Dr. Brooks, played by Poitier, is persecuted throughout the film by the racist Ray Biddle (Richard Widmark). Suddenly, in the final scene he is the only person who can save Ray Biddle’s life. Edie (played by Linda Darnell) says that the man is “nothing but a mad dog” and deserves to die. Poitier’s character says otherwise. He tells her: “I’ve got to live, too.” In saying this, he affirms the timeless standard of virtue that was so long ago expressed in Sophocles’ Antigone. Honor and the Good are chosen over self-preservation by Brooks and Edie, just like Antigone gives up her life to disobey the king and bury her brother.
Can we contribute to the rebuilding of a national moral community with Joseph Mankiewicz’s No Way Out? Jonathan Haidt has challenged his fellow citizens to start building vital moral and social capital to repair our broken civil society.
Mankiewicz probes the depths of the mind of a psychopathic racist to the point of revealing his soul. Throughout the film Ray Biddle (played brilliantly by Richard Widmark) is trying to destroy Dr. Luther Brooks, and in the final scenes his spiritual sickness is fully exposed.
MAKING MORAL CAPITAL GAINS WITH CIVICS LESSONS FROM NO WAY OUT
Discussing the film’s themes and characters gives us, across the generations, a way of finding deeper meaning and purpose in the phrase that opens the Declaration of Independence: “We hold these truths to be self-evident.” Many skeptics and cynics may have grave doubts that recovery of greater civility across political tribal lines is really possible in our time. Can we overcome the radical individualism of our present era and rediscover our essential nature as social beings?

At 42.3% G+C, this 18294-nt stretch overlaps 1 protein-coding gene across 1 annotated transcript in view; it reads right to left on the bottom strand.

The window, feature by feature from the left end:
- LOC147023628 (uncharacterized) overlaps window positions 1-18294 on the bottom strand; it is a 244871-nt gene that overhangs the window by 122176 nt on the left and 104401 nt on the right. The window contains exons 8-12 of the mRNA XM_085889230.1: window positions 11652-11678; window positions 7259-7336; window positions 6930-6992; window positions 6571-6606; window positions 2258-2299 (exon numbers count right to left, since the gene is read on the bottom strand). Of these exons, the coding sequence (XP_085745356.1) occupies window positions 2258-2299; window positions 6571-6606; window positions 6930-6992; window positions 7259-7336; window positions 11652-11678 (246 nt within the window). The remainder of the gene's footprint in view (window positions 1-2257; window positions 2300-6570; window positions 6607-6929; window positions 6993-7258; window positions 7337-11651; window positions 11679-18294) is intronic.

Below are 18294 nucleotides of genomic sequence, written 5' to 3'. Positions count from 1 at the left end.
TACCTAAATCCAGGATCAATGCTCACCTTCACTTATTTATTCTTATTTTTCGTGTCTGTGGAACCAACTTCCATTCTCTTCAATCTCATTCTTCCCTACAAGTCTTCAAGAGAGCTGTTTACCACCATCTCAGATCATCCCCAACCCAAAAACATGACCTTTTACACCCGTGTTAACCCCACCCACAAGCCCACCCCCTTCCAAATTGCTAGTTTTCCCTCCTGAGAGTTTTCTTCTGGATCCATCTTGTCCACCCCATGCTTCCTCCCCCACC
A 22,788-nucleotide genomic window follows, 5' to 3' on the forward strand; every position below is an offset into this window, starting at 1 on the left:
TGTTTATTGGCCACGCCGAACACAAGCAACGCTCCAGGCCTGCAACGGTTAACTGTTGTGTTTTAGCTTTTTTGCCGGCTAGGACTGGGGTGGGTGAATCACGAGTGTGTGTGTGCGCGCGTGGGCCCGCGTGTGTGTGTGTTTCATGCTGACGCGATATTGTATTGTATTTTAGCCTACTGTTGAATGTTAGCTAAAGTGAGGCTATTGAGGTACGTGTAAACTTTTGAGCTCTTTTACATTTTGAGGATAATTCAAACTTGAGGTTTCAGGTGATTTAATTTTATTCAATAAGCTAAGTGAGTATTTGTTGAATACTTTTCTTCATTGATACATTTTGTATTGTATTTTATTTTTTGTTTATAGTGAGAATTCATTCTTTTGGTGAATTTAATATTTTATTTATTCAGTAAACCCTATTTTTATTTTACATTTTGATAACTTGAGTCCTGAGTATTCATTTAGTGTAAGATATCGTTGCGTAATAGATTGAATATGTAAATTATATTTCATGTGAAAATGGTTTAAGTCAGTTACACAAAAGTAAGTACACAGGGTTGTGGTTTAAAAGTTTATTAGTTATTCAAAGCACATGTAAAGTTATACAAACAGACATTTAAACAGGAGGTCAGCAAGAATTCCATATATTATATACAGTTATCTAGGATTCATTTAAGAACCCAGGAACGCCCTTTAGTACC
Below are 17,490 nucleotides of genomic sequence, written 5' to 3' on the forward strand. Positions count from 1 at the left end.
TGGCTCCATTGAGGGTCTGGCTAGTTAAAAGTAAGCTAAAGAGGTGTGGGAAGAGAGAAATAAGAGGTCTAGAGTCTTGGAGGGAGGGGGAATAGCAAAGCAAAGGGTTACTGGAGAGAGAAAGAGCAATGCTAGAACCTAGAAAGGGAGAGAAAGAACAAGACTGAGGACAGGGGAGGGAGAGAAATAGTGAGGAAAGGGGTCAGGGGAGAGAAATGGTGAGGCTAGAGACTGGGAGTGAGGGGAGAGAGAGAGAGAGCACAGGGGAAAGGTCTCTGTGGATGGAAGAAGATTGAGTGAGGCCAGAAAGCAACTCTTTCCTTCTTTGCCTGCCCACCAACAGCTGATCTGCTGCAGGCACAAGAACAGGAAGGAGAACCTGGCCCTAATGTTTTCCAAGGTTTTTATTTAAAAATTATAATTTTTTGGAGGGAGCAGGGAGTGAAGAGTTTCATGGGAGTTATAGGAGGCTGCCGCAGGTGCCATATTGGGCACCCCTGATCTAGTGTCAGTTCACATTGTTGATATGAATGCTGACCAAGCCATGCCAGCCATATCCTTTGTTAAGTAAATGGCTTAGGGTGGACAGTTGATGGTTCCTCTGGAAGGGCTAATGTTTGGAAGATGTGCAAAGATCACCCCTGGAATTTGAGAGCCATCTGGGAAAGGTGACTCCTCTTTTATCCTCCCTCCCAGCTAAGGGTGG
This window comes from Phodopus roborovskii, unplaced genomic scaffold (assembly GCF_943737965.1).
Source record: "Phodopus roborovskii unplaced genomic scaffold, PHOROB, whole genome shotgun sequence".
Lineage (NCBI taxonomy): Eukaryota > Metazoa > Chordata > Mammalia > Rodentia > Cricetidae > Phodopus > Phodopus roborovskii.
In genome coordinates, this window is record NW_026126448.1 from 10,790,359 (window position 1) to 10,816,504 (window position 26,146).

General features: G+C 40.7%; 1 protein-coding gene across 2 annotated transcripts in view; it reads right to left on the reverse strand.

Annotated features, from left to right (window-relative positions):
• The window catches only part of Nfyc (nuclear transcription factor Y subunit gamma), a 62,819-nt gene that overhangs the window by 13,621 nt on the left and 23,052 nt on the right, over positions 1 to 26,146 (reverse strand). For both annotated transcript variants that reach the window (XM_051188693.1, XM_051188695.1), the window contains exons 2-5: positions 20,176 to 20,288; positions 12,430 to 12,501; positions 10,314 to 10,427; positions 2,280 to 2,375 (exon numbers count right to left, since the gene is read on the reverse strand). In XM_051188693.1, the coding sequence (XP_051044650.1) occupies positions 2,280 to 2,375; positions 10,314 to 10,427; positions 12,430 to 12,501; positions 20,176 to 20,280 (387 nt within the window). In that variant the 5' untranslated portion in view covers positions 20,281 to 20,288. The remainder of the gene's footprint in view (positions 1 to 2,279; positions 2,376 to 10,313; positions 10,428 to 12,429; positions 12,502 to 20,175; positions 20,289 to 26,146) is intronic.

In The Righteous Mind (2012) moral psychologist Jonathan Haidt calls for a national renewal of moral capital to rebuild civility in a divided nation. Haidt defines moral capital as “the resources that sustain a moral community.” Using the metaphor of a beehive, Haidt argues that among political tribes cooperation and work for the common good is possible and that we can undertake significant rebuilding of our dwindling moral, social and cultural capital. Looking at the violence and cultural divisions we experience today, we realize that, as Haidt reminds us, moral communities are “fragile things, hard to build and easy to destroy.” As he says:
“Moral communities are fragile things, hard to build and easy to destroy. When we think about very large communities such as nations, the challenge is extraordinary and the threat of moral entropy is intense……if you don’t value moral capital, then you won’t foster values, virtues, norms, practices, identifies, institutions, and technologies that increase it.”
Ahead of its time when it was made, No Way Out renews in our divided world an understanding of the universal nature of human dignity. Discussing the film’s themes and characters gives us a way to share with the rising generation a sense human identity and the common humanity we share with others.
INTEGRATING NO WAY OUT WITH MORAL FOUNDATIONS THEORY